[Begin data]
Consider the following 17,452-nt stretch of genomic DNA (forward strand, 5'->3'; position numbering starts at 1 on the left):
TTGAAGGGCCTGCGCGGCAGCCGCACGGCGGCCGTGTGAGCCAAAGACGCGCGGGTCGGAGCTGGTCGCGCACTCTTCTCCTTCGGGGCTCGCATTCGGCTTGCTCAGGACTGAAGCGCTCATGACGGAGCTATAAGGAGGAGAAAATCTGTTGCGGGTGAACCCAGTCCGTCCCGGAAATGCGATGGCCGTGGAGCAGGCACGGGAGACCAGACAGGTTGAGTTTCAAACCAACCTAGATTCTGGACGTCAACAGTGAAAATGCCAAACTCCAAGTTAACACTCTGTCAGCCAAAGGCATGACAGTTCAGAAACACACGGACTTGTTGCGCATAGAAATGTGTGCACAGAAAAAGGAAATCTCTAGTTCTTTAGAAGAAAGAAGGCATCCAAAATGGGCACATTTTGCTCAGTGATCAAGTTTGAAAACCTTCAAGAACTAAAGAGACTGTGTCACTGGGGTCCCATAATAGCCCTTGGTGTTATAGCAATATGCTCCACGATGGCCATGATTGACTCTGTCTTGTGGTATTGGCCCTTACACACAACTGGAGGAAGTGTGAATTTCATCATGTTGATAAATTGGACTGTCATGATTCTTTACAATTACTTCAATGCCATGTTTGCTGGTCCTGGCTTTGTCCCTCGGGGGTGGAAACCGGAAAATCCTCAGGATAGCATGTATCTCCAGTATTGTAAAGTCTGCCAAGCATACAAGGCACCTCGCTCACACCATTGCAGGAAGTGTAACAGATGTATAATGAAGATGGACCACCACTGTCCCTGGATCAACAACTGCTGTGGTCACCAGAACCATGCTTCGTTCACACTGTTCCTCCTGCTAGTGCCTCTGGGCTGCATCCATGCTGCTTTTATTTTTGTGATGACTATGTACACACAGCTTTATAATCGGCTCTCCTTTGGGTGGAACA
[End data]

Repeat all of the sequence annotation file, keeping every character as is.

Consider the following 17,452-nt stretch of genomic DNA (forward strand, 5'->3'; position numbering starts at 1 on the left):
TTGAAGGGCCTGCGCGGCAGCCGCACGGCGGCCGTGTGAGCCAAAGACGCGCGGGTCGGAGCTGGTCGCGCACTCTTCTCCTTCGGGGCTCGCATTCGGCTTGCTCAGGACTGAAGCGCTCATGACGGAGCTATAAGGAGGAGAAAATCTGTTGCGGGTGAACCCAGTCCGTCCCGGAAATGCGATGGCCGTGGAGCAGGCACGGGAGACCAGACAGGTTGAGTTTCAAACCAACCTAGATTCTGGACGTCAACAGTGAAAATGCCAAACTCCAAGTTAACACTCTGTCAGCCAAAGGCATGACAGTTCAGAAACACACGGACTTGTTGCGCATAGAAATGTGTGCACAGAAAAAGGAAATCTCTAGTTCTTTAGAAGAAAGAAGGCATCCAAAATGGGCACATTTTGCTCAGTGATCAAGTTTGAAAACCTTCAAGAACTAAAGAGACTGTGTCACTGGGGTCCCATAATAGCCCTTGGTGTTATAGCAATATGCTCCACGATGGCCATGATTGACTCTGTCTTGTGGTATTGGCCCTTACACACAACTGGAGGAAGTGTGAATTTCATCATGTTGATAAATTGGACTGTCATGATTCTTTACAATTACTTCAATGCCATGTTTGCTGGTCCTGGCTTTGTCCCTCGGGGGTGGAAACCGGAAAATCCTCAGGATAGCATGTATCTCCAGTATTGTAAAGTCTGCCAAGCATACAAGGCACCTCGCTCACACCATTGCAGGAAGTGTAACAGATGTATAATGAAGATGGACCACCACTGTCCCTGGATCAACAACTGCTGTGGTCACCAGAACCATGCTTCGTTCACACTGTTCCTCCTGCTAGTGCCTCTGGGCTGCATCCATGCTGCTTTTATTTTTGTGATGACTATGTACACACAGCTTTATAATCGGCTCTCCTTTGGGTGGAACA